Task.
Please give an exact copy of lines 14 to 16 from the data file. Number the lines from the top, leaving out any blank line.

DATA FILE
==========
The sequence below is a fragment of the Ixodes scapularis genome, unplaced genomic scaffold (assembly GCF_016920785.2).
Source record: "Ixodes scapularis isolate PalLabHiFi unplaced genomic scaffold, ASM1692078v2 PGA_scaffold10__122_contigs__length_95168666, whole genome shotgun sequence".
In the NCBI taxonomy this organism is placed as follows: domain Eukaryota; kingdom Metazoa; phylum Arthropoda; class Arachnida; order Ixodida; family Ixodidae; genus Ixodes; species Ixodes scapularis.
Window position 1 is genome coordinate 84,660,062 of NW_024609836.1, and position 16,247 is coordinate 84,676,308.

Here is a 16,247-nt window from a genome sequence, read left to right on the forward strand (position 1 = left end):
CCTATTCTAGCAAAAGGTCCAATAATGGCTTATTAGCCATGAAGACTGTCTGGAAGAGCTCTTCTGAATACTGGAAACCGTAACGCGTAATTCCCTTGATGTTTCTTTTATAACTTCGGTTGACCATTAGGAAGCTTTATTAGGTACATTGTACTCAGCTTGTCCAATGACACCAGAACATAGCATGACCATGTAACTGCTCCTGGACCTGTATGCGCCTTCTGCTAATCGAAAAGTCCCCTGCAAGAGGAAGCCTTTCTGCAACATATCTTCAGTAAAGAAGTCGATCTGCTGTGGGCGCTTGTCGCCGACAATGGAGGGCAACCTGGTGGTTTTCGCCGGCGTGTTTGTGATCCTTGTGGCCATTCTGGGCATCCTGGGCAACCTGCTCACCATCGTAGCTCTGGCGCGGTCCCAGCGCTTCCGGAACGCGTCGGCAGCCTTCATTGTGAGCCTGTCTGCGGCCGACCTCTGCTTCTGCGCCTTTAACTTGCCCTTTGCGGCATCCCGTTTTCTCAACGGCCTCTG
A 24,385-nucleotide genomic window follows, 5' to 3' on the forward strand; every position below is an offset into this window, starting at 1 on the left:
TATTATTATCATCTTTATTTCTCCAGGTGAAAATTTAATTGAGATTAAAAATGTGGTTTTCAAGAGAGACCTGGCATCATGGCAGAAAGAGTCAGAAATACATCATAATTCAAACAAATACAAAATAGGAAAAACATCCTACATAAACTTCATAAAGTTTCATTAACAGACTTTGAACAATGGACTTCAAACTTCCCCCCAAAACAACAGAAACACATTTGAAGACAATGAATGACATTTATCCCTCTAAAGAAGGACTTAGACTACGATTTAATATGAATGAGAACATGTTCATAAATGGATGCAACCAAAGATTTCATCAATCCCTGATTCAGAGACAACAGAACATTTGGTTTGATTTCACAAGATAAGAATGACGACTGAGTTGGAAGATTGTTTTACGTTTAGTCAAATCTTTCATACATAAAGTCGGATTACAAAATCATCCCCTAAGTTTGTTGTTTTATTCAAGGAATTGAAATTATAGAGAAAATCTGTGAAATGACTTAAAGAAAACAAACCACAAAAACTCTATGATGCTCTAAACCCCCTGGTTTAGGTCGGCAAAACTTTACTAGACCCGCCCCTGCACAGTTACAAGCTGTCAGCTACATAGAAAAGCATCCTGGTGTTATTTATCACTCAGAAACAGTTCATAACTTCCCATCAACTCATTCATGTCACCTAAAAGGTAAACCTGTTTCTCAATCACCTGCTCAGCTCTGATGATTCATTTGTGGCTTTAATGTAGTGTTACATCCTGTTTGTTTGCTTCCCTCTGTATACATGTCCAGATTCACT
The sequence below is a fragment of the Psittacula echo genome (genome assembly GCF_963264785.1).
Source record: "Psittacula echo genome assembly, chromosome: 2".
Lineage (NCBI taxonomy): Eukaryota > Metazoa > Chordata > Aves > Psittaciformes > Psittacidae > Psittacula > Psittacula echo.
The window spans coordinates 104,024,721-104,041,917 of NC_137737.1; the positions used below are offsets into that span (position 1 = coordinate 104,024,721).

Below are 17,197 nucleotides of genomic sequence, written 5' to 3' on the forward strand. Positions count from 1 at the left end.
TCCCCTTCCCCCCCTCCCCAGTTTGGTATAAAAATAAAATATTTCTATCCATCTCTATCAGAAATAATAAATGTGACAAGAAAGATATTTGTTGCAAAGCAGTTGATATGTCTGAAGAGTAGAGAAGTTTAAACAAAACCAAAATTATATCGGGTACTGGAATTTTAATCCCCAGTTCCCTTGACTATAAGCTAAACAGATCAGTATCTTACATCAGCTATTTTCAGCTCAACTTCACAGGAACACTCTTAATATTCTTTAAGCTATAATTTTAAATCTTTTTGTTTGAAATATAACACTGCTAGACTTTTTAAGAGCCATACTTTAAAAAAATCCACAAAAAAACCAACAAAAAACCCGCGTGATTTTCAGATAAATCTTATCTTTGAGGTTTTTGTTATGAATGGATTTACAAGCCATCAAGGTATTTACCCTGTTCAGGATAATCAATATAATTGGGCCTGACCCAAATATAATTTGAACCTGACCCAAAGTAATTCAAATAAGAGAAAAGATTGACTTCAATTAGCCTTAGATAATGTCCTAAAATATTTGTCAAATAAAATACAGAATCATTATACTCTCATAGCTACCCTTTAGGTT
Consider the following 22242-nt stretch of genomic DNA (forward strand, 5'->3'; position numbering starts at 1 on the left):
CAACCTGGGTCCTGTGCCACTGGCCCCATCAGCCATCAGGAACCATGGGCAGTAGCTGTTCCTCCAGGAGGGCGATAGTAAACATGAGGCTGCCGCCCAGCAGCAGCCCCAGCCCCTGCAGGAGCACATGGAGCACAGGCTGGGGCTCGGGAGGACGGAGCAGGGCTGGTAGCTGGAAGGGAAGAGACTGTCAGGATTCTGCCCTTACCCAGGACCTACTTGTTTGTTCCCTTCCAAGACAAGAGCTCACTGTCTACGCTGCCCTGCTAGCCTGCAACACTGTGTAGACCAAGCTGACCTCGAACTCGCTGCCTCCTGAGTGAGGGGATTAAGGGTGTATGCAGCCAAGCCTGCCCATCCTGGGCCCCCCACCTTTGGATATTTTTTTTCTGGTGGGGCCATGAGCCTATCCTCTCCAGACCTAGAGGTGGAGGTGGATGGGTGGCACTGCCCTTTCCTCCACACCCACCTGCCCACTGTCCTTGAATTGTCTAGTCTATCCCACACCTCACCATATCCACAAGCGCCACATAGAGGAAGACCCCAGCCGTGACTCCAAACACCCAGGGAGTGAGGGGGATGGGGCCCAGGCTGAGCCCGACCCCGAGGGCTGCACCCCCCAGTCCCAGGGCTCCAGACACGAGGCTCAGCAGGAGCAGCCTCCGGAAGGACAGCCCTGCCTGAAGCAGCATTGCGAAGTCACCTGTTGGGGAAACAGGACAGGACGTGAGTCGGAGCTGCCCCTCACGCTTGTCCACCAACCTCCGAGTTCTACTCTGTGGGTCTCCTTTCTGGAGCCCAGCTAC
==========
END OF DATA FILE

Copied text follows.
TCCCCTTCCCCCCCTCCCCAGTTTGGTATAAAAATAAAATATTTCTATCCATCTCTATCAGAAATAATAAATGTGACAAGAAAGATATTTGTTGCAAAGCAGTTGATATGTCTGAAGAGTAGAGAAGTTTAAACAAAACCAAAATTATATCGGGTACTGGAATTTTAATCCCCAGTTCCCTTGACTATAAGCTAAACAGATCAGTATCTTACATCAGCTATTTTCAGCTCAACTTCACAGGAACACTCTTAATATTCTTTAAGCTATAATTTTAAATCTTTTTGTTTGAAATATAACACTGCTAGACTTTTTAAGAGCCATACTTTAAAAAAATCCACAAAAAAACCAACAAAAAACCCGCGTGATTTTCAGATAAATCTTATCTTTGAGGTTTTTGTTATGAATGGATTTACAAGCCATCAAGGTATTTACCCTGTTCAGGATAATCAATATAATTGGGCCTGACCCAAATATAATTTGAACCTGACCCAAAGTAATTCAAATAAGAGAAAAGATTGACTTCAATTAGCCTTAGATAATGTCCTAAAATATTTGTCAAATAAAATACAGAATCATTATACTCTCATAGCTACCCTTTAGGTT
Consider the following 22242-nt stretch of genomic DNA (forward strand, 5'->3'; position numbering starts at 1 on the left):
CAACCTGGGTCCTGTGCCACTGGCCCCATCAGCCATCAGGAACCATGGGCAGTAGCTGTTCCTCCAGGAGGGCGATAGTAAACATGAGGCTGCCGCCCAGCAGCAGCCCCAGCCCCTGCAGGAGCACATGGAGCACAGGCTGGGGCTCGGGAGGACGGAGCAGGGCTGGTAGCTGGAAGGGAAGAGACTGTCAGGATTCTGCCCTTACCCAGGACCTACTTGTTTGTTCCCTTCCAAGACAAGAGCTCACTGTCTACGCTGCCCTGCTAGCCTGCAACACTGTGTAGACCAAGCTGACCTCGAACTCGCTGCCTCCTGAGTGAGGGGATTAAGGGTGTATGCAGCCAAGCCTGCCCATCCTGGGCCCCCCACCTTTGGATATTTTTTTTCTGGTGGGGCCATGAGCCTATCCTCTCCAGACCTAGAGGTGGAGGTGGATGGGTGGCACTGCCCTTTCCTCCACACCCACCTGCCCACTGTCCTTGAATTGTCTAGTCTATCCCACACCTCACCATATCCACAAGCGCCACATAGAGGAAGACCCCAGCCGTGACTCCAAACACCCAGGGAGTGAGGGGGATGGGGCCCAGGCTGAGCCCGACCCCGAGGGCTGCACCCCCCAGTCCCAGGGCTCCAGACACGAGGCTCAGCAGGAGCAGCCTCCGGAAGGACAGCCCTGCCTGAAGCAGCATTGCGAAGTCACCTGTTGGGGAAACAGGACAGGACGTGAGTCGGAGCTGCCCCTCACGCTTGTCCACCAACCTCCGAGTTCTACTCTGTGGGTCTCCTTTCTGGAGCCCAGCTAC